Squabbling siblings – we’ve all been there
Brothers and sisters – can be best friends and worst enemies, all within the space of 5 minutes. Throw a communication difficulty into the mix, and things can become more challenging and you have squabbling siblings. Your child might not have the language to clearly explain what they want, or what has gone wrong when they have a disagreement. Alternatively, the social skills of turn taking, sharing, negotiating and pretend play might be skills your child is still learning. Although these tips have been written with children with speech, language and communication difficulties in mind, you will see many of them draw on the parenting skills all Mums and Dads use!
Squabbling siblings mediation – Some basic principles
- Agree your family rules, at a time when everyone is calm and listening. For younger children, use the most simple language you can with pictures to explain them (See picture above) . Role playing together the behaviours you like to see, and praising this, will also help your child understand what’s expected.
- For slightly older children, have clear rules about the kinds of problems they need to include an adult in (if someone is hurt, in danger, or the problem keeps happening), but also encourage them to try to sort out some of the simpler problems independently, or with you ‘refereeing’.
- Teach and encourage turn taking and sharing in activities when you’re able to stay and join in with the game. Simple games such as Pop up Pirate are great for practising taking turns with an adult present, who can then gradually slip away when the children have got the hang of taking turns.
- Work towards a joint reward. For example, children could win a marble to put in the jar every time they share a toy, or do a job around the house as soon as they’re asked, with a full jar of marbles leading to a family day out. This can be a way of bringing competitive siblings together.
Squabbling siblings mediation – In the heat of the moment
- If you have to intervene, listen to both/all children equally when they are telling you what happened. Give time for your child with a communication difficulty to explain what it is they want, or what has happened, so they don’t always get shouted over. Drawing what they say has happened, or allowing them to draw this (with simple stick men as above) may help them explain and understand.
- Modelling and role play – you acting like the child – may diffuse the situation, is good for showing how silly some squabbles are
- Some children won’t be able to explain what has happened straight away. You might instead try distraction – with fun, silliness, a movement break (think bouncing on the trampoline for one and a race around the garden for the other) – might be needed until everyone has calmed down a bit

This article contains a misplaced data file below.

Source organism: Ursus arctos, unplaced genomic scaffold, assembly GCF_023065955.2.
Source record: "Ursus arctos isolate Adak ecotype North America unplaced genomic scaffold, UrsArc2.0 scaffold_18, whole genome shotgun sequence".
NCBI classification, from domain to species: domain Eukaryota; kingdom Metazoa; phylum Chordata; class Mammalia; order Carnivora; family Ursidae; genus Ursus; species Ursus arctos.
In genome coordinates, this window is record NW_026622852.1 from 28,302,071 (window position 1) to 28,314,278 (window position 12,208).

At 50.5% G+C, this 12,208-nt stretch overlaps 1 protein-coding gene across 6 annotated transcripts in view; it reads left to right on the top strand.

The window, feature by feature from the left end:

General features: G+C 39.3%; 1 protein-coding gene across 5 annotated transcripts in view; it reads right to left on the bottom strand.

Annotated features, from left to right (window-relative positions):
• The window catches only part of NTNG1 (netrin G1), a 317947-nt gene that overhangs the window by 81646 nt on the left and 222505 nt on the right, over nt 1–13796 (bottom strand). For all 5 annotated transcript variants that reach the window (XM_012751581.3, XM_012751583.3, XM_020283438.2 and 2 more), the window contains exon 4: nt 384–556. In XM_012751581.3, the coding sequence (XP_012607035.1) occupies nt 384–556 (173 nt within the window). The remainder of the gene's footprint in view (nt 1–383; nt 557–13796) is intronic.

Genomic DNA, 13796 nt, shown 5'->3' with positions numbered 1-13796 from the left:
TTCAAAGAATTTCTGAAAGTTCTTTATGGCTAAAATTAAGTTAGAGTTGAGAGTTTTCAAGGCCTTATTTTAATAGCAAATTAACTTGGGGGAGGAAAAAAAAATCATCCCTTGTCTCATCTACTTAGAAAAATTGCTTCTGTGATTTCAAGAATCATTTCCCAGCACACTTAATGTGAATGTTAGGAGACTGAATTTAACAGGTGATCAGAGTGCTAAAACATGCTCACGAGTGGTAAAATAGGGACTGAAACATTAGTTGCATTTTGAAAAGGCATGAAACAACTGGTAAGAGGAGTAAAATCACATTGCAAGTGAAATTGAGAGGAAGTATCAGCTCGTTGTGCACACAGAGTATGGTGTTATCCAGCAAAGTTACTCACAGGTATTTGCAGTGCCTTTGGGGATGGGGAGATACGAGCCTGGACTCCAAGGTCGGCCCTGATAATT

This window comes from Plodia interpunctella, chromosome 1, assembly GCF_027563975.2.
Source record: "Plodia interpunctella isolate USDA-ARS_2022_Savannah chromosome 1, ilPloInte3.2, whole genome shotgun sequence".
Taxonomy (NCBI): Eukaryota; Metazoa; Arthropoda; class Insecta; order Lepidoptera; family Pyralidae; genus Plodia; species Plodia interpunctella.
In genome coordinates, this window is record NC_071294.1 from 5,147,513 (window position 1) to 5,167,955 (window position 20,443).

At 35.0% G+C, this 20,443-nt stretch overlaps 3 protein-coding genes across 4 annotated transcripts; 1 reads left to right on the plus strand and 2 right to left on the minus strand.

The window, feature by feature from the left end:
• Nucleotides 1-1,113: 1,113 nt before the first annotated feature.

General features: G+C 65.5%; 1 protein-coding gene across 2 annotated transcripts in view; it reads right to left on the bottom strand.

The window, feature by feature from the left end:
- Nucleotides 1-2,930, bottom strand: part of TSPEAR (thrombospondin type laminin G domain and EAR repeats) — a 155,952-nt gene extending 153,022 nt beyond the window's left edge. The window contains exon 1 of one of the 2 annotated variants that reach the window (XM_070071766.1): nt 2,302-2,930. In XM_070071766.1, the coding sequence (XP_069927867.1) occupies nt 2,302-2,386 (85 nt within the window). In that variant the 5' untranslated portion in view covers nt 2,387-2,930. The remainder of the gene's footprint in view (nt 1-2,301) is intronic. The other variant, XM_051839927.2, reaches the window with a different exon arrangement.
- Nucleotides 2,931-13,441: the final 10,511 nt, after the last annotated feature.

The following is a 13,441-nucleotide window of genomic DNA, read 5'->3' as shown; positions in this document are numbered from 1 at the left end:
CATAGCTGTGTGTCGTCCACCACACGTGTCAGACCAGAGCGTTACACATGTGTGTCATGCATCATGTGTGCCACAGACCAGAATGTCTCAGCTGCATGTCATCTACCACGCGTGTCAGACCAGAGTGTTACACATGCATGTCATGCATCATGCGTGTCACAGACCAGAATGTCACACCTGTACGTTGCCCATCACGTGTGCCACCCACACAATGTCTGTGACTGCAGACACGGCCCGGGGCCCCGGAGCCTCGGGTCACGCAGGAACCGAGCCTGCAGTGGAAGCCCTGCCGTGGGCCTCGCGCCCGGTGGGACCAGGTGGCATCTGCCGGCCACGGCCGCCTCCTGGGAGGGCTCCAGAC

- News reporter – a way of diffusing the tension, and explaining to your children what has happened. “Michael just stuck his tongue out at Selina, and that made her feel sad. It looks like Michael stuck his tongue out because Selina snatched the pen off him.” Hold your fake reporters microphone, and put on a silly voice!
Squabbling siblings mediation – Advance planning
Give your children something fun to do during known ‘melt down’ times, such as when you’re making dinner.
- Treasure hunt – hide an item for each of your children to find
- You want them to practise doing as many bounces of a ball/goes round with a hula hoop, they can count for each other, then come and tell you how they’ve done.
Joint challenges are another way of helping your children learn to play together. With some of these activities, try to supervise to start off with, then gradually play a less active part:
- Can they make up a silly song with some musical instruments?
- Can they make up a play with a small selection of toys, then perform it to you later?
- Can they make a tower of bricks or Lego taller than a certain piece of furniture?
- Two against one (or adults against children) – get your children to work together and ‘gang up’ on you! It could be a pillow fight, a relay race around the garden… Let them win in the end, but put up a good fight so they feel a sense of joint achievement.
It’s not always going to be ‘happy families’, but siblings actually teach each other important social communication skills, and can end up being a friend and ally in the end!
Written by Alys Mathers, Speech and Language Therapist